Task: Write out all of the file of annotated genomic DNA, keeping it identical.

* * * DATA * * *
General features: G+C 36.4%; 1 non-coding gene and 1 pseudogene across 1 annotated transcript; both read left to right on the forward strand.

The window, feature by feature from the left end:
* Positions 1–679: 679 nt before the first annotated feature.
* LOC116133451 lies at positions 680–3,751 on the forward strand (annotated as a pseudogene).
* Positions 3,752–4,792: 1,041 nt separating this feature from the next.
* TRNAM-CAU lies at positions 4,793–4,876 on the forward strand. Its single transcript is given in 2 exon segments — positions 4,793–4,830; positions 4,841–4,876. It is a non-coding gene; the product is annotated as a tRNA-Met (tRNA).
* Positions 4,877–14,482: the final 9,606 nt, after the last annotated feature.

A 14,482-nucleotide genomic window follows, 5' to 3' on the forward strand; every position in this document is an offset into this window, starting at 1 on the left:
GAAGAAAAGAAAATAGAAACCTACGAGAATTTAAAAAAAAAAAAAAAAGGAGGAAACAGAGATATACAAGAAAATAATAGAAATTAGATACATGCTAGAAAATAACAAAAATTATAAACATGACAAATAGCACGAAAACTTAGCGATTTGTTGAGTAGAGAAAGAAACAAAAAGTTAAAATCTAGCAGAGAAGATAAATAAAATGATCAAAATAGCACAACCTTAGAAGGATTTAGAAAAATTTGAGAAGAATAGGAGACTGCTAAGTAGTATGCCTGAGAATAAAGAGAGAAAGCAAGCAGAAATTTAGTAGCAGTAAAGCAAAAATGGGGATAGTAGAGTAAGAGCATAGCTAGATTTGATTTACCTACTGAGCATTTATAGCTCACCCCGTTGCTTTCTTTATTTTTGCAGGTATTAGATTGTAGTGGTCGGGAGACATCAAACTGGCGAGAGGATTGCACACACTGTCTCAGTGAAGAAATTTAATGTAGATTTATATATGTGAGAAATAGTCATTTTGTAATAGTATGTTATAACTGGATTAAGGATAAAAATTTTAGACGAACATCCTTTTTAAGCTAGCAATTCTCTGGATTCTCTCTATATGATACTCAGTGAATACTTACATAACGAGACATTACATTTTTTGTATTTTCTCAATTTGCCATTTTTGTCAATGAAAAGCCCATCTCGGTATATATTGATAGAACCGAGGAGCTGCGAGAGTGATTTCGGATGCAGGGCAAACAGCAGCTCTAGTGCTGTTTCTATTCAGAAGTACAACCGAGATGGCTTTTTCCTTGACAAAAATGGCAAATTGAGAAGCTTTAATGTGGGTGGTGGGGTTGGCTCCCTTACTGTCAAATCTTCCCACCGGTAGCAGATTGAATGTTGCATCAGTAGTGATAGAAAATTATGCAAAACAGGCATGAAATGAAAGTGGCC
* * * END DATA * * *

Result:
General features: G+C 36.4%; 1 non-coding gene and 1 pseudogene across 1 annotated transcript; both read left to right on the forward strand.

The window, feature by feature from the left end:
* Positions 1–679: 679 nt before the first annotated feature.
* LOC116133451 lies at positions 680–3,751 on the forward strand (annotated as a pseudogene).
* Positions 3,752–4,792: 1,041 nt separating this feature from the next.
* TRNAM-CAU lies at positions 4,793–4,876 on the forward strand. Its single transcript is given in 2 exon segments — positions 4,793–4,830; positions 4,841–4,876. It is a non-coding gene; the product is annotated as a tRNA-Met (tRNA).
* Positions 4,877–14,482: the final 9,606 nt, after the last annotated feature.

A 14,482-nucleotide genomic window follows, 5' to 3' on the forward strand; every position in this document is an offset into this window, starting at 1 on the left:
GAAGAAAAGAAAATAGAAACCTACGAGAATTTAAAAAAAAAAAAAAAAGGAGGAAACAGAGATATACAAGAAAATAATAGAAATTAGATACATGCTAGAAAATAACAAAAATTATAAACATGACAAATAGCACGAAAACTTAGCGATTTGTTGAGTAGAGAAAGAAACAAAAAGTTAAAATCTAGCAGAGAAGATAAATAAAATGATCAAAATAGCACAACCTTAGAAGGATTTAGAAAAATTTGAGAAGAATAGGAGACTGCTAAGTAGTATGCCTGAGAATAAAGAGAGAAAGCAAGCAGAAATTTAGTAGCAGTAAAGCAAAAATGGGGATAGTAGAGTAAGAGCATAGCTAGATTTGATTTACCTACTGAGCATTTATAGCTCACCCCGTTGCTTTCTTTATTTTTGCAGGTATTAGATTGTAGTGGTCGGGAGACATCAAACTGGCGAGAGGATTGCACACACTGTCTCAGTGAAGAAATTTAATGTAGATTTATATATGTGAGAAATAGTCATTTTGTAATAGTATGTTATAACTGGATTAAGGATAAAAATTTTAGACGAACATCCTTTTTAAGCTAGCAATTCTCTGGATTCTCTCTATATGATACTCAGTGAATACTTACATAACGAGACATTACATTTTTTGTATTTTCTCAATTTGCCATTTTTGTCAATGAAAAGCCCATCTCGGTATATATTGATAGAACCGAGGAGCTGCGAGAGTGATTTCGGATGCAGGGCAAACAGCAGCTCTAGTGCTGTTTCTATTCAGAAGTACAACCGAGATGGCTTTTTCCTTGACAAAAATGGCAAATTGAGAAGCTTTAATGTGGGTGGTGGGGTTGGCTCCCTTACTGTCAAATCTTCCCACCGGTAGCAGATTGAATGTTGCATCAGTAGTGATAGAAAATTATGCAAAACAGGCATGAAATGAAAGTGGCC